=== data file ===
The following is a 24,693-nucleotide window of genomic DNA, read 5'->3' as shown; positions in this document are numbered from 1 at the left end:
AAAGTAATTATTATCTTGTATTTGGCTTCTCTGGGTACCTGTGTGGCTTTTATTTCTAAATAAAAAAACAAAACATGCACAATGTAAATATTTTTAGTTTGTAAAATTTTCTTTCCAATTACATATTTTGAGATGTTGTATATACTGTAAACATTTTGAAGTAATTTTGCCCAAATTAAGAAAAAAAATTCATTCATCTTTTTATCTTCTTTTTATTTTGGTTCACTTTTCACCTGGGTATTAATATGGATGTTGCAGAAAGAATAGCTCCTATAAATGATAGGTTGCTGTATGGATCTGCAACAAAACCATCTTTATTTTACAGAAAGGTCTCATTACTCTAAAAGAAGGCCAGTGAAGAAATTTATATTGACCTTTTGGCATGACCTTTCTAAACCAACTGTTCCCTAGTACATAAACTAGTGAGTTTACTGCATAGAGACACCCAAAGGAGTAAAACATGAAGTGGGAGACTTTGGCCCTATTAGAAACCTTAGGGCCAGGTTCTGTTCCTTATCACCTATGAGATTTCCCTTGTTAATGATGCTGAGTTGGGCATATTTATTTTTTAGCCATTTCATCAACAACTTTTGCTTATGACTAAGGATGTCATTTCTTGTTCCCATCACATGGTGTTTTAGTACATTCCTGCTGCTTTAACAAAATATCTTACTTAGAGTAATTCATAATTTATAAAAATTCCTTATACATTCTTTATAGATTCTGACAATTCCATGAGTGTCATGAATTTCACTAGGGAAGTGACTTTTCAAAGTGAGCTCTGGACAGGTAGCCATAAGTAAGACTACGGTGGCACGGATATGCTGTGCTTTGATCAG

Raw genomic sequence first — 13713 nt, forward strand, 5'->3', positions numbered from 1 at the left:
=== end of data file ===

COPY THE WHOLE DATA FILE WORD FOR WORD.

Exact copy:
The following is a 24,693-nucleotide window of genomic DNA, read 5'->3' as shown; positions in this document are numbered from 1 at the left end:
AAAGTAATTATTATCTTGTATTTGGCTTCTCTGGGTACCTGTGTGGCTTTTATTTCTAAATAAAAAAACAAAACATGCACAATGTAAATATTTTTAGTTTGTAAAATTTTCTTTCCAATTACATATTTTGAGATGTTGTATATACTGTAAACATTTTGAAGTAATTTTGCCCAAATTAAGAAAAAAAATTCATTCATCTTTTTATCTTCTTTTTATTTTGGTTCACTTTTCACCTGGGTATTAATATGGATGTTGCAGAAAGAATAGCTCCTATAAATGATAGGTTGCTGTATGGATCTGCAACAAAACCATCTTTATTTTACAGAAAGGTCTCATTACTCTAAAAGAAGGCCAGTGAAGAAATTTATATTGACCTTTTGGCATGACCTTTCTAAACCAACTGTTCCCTAGTACATAAACTAGTGAGTTTACTGCATAGAGACACCCAAAGGAGTAAAACATGAAGTGGGAGACTTTGGCCCTATTAGAAACCTTAGGGCCAGGTTCTGTTCCTTATCACCTATGAGATTTCCCTTGTTAATGATGCTGAGTTGGGCATATTTATTTTTTAGCCATTTCATCAACAACTTTTGCTTATGACTAAGGATGTCATTTCTTGTTCCCATCACATGGTGTTTTAGTACATTCCTGCTGCTTTAACAAAATATCTTACTTAGAGTAATTCATAATTTATAAAAATTCCTTATACATTCTTTATAGATTCTGACAATTCCATGAGTGTCATGAATTTCACTAGGGAAGTGACTTTTCAAAGTGAGCTCTGGACAGGTAGCCATAAGTAAGACTACGGTGGCACGGATATGCTGTGCTTTGATCAG

Raw genomic sequence first — 13713 nt, forward strand, 5'->3', positions numbered from 1 at the left: